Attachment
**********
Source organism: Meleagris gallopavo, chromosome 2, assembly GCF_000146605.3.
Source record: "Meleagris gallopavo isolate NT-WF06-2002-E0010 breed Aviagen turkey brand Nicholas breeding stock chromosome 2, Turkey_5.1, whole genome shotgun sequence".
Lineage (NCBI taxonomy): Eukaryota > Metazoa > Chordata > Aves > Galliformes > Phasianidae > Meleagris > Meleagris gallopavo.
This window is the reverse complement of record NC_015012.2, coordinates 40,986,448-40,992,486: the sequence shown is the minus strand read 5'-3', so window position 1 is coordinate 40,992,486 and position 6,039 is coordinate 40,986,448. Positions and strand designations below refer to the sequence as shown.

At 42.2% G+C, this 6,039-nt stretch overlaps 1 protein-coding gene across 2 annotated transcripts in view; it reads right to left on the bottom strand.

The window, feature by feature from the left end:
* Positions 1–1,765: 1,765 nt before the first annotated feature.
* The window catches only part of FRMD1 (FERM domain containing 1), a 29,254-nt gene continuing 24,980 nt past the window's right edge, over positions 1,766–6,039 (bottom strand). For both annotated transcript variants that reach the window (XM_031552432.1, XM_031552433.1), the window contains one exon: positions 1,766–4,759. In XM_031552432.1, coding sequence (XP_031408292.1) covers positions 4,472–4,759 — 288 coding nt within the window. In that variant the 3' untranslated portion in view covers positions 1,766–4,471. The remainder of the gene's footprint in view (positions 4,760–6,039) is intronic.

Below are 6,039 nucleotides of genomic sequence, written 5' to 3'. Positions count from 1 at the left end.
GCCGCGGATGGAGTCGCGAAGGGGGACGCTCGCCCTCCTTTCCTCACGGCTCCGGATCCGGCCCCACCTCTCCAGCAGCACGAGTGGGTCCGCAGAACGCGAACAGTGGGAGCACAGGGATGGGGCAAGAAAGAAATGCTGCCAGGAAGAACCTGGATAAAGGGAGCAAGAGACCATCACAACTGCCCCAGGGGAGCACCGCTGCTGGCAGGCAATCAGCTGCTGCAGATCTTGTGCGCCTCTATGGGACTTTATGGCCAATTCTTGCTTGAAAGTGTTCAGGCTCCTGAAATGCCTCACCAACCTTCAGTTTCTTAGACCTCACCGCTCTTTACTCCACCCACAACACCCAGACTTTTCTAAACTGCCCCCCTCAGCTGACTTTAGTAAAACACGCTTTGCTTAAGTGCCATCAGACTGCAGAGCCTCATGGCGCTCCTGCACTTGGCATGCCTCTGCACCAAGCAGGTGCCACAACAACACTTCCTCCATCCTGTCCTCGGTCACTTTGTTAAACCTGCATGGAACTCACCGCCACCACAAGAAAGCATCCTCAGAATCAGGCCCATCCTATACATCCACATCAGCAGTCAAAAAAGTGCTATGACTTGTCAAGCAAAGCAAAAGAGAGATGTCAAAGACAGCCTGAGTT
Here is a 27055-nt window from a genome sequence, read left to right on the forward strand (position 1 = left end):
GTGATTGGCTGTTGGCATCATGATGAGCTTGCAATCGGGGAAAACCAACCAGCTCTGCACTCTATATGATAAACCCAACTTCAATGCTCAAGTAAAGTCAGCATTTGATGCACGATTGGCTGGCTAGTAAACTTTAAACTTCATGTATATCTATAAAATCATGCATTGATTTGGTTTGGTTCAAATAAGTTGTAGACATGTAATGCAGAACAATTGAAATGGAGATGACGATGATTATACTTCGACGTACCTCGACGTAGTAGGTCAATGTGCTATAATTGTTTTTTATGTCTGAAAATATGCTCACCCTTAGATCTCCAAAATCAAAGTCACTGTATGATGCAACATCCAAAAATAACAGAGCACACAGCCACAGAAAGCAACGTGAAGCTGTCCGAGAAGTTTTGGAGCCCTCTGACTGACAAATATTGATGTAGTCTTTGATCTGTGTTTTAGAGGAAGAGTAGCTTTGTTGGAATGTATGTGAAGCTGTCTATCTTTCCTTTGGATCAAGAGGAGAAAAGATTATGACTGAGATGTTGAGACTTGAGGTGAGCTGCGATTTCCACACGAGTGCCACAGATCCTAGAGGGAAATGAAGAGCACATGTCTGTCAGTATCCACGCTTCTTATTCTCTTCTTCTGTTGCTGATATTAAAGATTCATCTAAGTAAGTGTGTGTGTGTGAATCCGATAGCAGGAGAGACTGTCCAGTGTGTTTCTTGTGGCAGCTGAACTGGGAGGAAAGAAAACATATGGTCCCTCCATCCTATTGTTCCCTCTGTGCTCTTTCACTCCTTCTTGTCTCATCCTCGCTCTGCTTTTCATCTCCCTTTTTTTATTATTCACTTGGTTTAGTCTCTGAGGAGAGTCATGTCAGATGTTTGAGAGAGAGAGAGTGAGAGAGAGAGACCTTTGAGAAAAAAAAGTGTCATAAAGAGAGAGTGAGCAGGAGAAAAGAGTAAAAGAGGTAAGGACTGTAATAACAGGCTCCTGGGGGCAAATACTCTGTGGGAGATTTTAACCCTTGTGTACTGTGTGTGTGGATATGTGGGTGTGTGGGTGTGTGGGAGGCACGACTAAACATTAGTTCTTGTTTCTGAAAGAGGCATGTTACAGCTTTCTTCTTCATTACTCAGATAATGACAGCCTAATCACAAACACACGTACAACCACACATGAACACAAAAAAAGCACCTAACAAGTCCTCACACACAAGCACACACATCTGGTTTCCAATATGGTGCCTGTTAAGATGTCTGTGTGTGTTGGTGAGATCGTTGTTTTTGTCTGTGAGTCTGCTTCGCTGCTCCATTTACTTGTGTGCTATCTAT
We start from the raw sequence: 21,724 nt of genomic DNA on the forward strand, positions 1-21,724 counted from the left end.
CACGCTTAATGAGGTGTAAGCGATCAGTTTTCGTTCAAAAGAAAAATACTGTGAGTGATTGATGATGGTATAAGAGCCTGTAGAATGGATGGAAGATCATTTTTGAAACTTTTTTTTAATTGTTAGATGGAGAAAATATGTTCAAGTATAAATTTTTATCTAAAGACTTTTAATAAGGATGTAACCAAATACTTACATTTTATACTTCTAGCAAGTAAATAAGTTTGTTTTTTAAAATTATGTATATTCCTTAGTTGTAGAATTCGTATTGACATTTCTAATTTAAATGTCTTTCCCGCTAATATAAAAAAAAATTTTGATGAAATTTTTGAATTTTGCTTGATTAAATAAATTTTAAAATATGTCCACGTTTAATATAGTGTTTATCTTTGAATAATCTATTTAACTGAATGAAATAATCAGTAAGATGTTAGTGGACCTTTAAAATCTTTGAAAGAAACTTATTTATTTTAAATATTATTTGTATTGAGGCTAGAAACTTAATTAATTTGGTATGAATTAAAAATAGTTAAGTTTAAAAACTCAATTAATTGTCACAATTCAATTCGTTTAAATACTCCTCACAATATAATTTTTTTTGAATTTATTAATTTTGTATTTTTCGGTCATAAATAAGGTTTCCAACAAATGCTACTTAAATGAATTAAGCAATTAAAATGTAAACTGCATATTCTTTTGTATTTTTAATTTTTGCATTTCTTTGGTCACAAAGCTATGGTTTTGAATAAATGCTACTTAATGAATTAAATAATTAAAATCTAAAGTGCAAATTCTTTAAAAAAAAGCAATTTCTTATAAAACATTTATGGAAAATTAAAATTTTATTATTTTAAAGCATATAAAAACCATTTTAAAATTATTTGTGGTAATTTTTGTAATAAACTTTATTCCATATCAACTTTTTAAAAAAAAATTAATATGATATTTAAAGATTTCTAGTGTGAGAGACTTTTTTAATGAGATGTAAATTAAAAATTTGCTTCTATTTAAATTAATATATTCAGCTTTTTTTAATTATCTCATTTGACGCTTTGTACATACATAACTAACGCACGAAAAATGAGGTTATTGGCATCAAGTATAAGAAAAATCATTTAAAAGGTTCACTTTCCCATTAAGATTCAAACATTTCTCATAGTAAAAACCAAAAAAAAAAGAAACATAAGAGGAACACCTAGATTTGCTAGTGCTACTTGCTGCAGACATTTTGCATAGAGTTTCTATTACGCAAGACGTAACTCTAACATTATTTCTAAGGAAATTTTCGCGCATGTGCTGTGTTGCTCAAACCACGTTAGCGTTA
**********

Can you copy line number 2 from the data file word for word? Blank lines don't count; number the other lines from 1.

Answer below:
Source record: "Meleagris gallopavo isolate NT-WF06-2002-E0010 breed Aviagen turkey brand Nicholas breeding stock chromosome 2, Turkey_5.1, whole genome shotgun sequence".